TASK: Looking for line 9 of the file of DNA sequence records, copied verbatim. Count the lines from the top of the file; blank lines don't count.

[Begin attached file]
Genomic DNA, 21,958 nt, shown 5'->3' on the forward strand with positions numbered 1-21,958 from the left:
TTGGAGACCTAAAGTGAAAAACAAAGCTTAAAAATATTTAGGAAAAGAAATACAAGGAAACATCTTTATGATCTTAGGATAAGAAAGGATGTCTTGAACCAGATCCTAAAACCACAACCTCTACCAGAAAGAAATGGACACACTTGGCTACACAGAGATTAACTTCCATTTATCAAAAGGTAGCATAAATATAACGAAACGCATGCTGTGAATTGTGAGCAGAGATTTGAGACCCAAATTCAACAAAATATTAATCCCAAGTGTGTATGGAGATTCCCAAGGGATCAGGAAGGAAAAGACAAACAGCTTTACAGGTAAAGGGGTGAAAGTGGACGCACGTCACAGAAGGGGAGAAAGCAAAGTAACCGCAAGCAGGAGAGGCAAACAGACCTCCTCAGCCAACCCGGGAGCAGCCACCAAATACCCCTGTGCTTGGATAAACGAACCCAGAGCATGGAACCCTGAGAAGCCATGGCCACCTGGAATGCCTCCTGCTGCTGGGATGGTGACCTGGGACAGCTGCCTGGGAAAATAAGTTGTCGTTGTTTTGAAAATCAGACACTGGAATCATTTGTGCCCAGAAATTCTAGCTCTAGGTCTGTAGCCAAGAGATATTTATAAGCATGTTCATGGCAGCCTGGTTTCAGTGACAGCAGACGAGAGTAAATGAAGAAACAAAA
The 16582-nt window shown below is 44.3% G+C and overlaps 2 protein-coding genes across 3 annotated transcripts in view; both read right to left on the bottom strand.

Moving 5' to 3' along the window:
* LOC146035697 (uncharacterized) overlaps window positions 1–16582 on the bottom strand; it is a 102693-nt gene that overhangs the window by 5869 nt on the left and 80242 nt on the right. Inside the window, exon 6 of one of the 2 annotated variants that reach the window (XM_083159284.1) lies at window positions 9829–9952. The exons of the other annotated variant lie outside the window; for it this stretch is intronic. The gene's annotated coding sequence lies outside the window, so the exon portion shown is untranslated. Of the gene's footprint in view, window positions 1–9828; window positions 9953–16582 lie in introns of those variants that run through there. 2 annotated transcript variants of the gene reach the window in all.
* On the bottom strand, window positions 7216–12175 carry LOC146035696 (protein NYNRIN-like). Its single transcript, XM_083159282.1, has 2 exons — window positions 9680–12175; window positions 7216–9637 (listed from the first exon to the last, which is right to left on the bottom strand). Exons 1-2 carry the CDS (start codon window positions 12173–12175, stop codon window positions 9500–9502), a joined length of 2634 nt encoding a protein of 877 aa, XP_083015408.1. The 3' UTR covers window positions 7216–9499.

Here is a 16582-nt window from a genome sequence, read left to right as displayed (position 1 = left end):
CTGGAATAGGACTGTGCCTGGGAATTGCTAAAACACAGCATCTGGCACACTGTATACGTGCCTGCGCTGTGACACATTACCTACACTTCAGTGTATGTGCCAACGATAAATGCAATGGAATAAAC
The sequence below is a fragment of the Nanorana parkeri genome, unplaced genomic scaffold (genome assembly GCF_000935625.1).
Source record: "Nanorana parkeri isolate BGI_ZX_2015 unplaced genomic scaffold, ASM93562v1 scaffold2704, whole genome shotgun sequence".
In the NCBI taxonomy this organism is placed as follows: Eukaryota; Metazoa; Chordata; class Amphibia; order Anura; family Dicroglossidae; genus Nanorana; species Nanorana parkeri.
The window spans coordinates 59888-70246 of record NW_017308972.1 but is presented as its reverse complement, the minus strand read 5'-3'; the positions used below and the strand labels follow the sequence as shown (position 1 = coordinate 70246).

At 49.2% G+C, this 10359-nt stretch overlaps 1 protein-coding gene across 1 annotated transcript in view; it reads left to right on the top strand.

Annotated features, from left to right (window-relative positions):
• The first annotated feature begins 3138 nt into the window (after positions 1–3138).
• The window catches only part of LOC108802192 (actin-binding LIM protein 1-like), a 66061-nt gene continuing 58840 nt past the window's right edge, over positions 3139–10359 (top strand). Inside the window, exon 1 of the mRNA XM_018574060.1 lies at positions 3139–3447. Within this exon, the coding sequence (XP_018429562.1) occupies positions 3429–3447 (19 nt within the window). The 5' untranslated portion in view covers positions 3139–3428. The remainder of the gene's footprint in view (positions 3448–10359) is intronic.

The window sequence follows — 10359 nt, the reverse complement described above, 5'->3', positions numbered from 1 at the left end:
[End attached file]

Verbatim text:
The sequence below is a fragment of the Nanorana parkeri genome, unplaced genomic scaffold (genome assembly GCF_000935625.1).